At the end, we simply cannot forget the word "telegraph" because it will continue to appear in the very famous names of AT&T and NTT.
Did it drag? Yes, at times.
Did the author put enough effort to create a good story? Absolutely!
The Shiva Trilogy is a brilliant effort by the author Amish. He has accomplished what many many potential undiscovered authors have in their hearts.
We are of the generation who saw Ramayan and Mahabharat on TV. We have also seen epics like the Lord of the Rings (also many have read it) as well as Saving Private Ryan on the big screen. We have also been sad that though India has such amazing mythology and religious literature, we don't have something that can appeal to today's generation.
Here we have Amish, taking that additional step and penning down in what is a remarakable mixture of mythology, religion, science fiction and boundless imagination. We need to felicitate Amish as much as we can for these reasons. And for the fact that this will encourage many others to write more creatively.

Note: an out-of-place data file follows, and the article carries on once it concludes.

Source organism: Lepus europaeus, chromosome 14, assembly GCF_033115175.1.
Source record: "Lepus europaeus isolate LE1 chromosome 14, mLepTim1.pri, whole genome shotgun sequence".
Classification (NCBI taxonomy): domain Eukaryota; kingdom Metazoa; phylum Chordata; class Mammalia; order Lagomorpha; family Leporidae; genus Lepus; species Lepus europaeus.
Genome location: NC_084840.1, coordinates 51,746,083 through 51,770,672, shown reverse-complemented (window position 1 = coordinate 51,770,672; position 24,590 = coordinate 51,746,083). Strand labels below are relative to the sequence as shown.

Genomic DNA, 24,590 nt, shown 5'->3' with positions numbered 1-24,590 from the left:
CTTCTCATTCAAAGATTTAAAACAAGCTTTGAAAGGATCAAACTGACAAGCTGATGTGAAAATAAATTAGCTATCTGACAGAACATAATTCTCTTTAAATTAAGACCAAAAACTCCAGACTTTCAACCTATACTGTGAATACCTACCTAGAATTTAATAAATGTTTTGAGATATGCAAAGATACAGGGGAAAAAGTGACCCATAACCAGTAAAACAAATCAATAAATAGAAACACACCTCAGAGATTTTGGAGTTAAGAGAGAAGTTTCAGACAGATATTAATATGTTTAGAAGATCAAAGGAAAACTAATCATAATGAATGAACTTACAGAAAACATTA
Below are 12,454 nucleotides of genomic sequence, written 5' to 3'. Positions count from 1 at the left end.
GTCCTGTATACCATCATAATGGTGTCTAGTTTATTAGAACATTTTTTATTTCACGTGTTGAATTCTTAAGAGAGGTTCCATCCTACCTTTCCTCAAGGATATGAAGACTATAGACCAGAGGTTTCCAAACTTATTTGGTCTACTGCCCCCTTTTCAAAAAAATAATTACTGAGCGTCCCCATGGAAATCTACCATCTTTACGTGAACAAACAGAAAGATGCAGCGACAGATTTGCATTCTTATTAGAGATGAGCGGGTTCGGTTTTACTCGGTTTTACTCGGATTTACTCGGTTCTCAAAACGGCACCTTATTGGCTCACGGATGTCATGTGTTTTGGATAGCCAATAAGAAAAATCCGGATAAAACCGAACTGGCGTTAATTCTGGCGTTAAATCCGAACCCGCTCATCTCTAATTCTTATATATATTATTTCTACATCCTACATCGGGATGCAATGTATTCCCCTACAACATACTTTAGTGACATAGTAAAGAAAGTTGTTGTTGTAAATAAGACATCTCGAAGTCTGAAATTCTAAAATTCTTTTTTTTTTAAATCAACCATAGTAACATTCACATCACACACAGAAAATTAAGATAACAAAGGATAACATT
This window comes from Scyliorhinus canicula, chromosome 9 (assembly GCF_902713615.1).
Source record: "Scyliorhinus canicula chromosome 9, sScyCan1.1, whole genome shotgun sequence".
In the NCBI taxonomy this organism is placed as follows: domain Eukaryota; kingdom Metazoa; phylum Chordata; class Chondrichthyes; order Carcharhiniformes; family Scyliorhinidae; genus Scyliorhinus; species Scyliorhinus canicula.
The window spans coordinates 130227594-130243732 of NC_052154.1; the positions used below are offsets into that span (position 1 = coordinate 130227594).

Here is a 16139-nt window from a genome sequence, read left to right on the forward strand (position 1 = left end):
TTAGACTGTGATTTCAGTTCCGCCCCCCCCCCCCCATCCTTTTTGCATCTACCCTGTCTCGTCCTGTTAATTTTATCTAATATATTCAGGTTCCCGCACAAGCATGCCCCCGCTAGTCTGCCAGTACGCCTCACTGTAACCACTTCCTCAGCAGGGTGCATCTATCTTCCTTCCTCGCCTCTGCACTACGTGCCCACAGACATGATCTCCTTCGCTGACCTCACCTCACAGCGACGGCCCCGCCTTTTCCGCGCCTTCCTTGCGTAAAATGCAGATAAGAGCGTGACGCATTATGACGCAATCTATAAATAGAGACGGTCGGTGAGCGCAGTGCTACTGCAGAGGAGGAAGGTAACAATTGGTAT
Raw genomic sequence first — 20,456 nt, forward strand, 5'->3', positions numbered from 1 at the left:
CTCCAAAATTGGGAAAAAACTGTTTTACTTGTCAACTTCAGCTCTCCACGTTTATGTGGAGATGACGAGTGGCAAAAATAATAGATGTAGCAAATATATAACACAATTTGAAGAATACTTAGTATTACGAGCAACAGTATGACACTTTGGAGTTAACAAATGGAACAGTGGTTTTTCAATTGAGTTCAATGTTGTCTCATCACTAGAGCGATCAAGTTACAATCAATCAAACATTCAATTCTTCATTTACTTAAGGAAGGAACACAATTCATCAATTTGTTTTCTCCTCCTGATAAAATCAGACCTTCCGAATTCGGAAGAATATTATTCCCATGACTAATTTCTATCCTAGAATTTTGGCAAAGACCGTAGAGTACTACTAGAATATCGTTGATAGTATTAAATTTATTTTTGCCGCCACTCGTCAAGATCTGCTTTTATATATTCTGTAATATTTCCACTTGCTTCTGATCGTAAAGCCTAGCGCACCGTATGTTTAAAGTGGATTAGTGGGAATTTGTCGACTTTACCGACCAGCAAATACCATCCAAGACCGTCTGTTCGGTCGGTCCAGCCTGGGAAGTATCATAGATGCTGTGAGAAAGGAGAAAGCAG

Coming to the 3 books.
The first book Immortals of Meluha creates the story of Shiva, a Tibetan who comes to India and takes up the mantle of searching for Evil. The second, Secret of Nagas, takes him further in the search and opens his mind on what is Evil and what is not. The third, Oath of Vayuputras, is where the denouement of the events happen.
The first book is excellent in pacing, the right mix of Bollywood masala and character development. The second one drags. The Nagas are a great revelation. But the story keeps beating around the bush. The third part was criticised by many of my friends and relatives, but I enjoyed it. I found it over the top at times, but the climax was a good climax.
Overall I am impressed by how much imagination Amish has applied in creating this story. The description of cities, the war techniques, weapons are all engrossing. He does take extreme creative liberties. And he is inspired by Hollywood epics. the one thing that Amish should look at
It also leaves enough hints on what Amish is planning to write. I await that to happen!